For many people, including those with architecture or construction knowledge, the barrios in Venezuela may seem an eye sore, or simply, illegal land invasion. However, focusing on the details of each house and the way its inhabitants have been able to solve many construction problems, these mountains of houses, become an ingenious struggle and evidence of survival: people using whatever they can find to have a shelter and a place to call home. With this in mind, is it possible to have a positive impact on the barrio occupants through an architectural gesture? An essential step to answering this question was a visit to the barrio Muchinga in La Guaira, the port city of Caracas. One of the main attractions of the port city is its Historic Center, which has survived over two hundred years of use, and a massive landslide that destroyed over 15,000 houses in 1999. Due to the state of neglect in which the Historic Center is today, the Fundación La Guayra Ciudad Histórica, a non for profit organization, has set the goal to renovate this area and make it a tourist attraction. However, their projects are more focused on future tourist, and not on the people who live there, mostly barrio occupants. The goal of this project is to design an architectural intervention that, with the least amount of disturbance, provides the potential for barrio residents to start their own food-selling business. An urban plan was developed in order to provide the necessary infrastructure for this proposal to become successful. Further exploration involved the construction of an ice-cream cart, based on a woman who already sells her own ice-cream in the area, with the hopes of understanding the steps that she would go through, would she chose to be a part of this proposal.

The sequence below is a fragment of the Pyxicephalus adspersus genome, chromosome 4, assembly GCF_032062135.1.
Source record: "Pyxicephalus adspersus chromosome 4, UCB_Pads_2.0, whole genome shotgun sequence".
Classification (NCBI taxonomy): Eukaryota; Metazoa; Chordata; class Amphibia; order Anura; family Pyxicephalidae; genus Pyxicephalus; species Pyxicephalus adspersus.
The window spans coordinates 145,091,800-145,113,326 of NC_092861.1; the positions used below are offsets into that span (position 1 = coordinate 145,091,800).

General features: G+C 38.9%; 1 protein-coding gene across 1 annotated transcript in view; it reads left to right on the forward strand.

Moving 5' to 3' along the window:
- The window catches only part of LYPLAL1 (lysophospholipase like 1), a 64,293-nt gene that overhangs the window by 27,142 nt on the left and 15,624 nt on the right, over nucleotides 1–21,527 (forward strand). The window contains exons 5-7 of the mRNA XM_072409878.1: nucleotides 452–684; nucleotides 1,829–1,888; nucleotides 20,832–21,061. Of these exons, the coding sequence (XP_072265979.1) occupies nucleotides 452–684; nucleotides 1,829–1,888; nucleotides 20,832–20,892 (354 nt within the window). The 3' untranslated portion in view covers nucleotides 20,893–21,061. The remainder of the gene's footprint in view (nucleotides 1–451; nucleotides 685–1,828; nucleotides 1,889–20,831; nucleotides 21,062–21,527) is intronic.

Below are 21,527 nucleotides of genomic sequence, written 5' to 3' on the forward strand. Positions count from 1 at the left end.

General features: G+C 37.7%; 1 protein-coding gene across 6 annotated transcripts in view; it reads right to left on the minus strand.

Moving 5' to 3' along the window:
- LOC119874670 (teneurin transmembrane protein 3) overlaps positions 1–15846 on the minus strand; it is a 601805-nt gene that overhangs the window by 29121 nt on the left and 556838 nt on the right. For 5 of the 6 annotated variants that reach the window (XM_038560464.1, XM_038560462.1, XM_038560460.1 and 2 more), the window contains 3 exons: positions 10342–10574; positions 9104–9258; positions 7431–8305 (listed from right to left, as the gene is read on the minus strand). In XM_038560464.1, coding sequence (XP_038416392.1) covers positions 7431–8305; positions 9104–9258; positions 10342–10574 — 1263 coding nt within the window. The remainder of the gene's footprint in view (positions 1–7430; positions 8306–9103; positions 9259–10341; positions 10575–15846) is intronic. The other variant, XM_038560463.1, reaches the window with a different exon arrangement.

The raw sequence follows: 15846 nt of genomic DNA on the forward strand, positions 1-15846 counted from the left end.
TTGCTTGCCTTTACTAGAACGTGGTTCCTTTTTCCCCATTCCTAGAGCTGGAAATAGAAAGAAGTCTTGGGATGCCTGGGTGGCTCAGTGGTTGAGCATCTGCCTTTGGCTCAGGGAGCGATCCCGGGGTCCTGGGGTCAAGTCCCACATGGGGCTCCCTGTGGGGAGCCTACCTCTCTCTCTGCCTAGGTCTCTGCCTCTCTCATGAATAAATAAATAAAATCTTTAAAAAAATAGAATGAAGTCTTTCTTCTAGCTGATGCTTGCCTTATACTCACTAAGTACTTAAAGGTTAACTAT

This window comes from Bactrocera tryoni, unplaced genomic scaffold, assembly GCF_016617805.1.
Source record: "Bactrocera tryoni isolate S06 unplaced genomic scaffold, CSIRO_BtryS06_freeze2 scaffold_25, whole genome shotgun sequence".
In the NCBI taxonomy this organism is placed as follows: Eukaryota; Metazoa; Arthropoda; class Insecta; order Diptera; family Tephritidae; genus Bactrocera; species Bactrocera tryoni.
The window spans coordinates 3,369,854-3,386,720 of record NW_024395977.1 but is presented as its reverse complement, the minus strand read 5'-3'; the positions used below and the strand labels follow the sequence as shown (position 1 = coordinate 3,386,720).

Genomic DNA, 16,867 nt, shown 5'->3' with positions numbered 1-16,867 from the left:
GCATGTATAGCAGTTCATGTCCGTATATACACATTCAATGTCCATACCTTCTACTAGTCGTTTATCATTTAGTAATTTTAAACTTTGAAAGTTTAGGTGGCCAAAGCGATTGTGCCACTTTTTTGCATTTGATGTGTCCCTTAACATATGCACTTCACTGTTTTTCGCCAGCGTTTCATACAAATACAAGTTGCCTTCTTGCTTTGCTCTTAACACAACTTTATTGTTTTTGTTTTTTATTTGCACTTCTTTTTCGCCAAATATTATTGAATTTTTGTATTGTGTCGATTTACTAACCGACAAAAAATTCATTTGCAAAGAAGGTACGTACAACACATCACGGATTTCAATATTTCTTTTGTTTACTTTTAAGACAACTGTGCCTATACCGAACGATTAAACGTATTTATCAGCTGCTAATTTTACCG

“These start-up, informal settlements gradually evolve or violently explode out of conditions of social emergency. It is not the “image” of informal that is important here, but the layering of its socio-economic procedures”.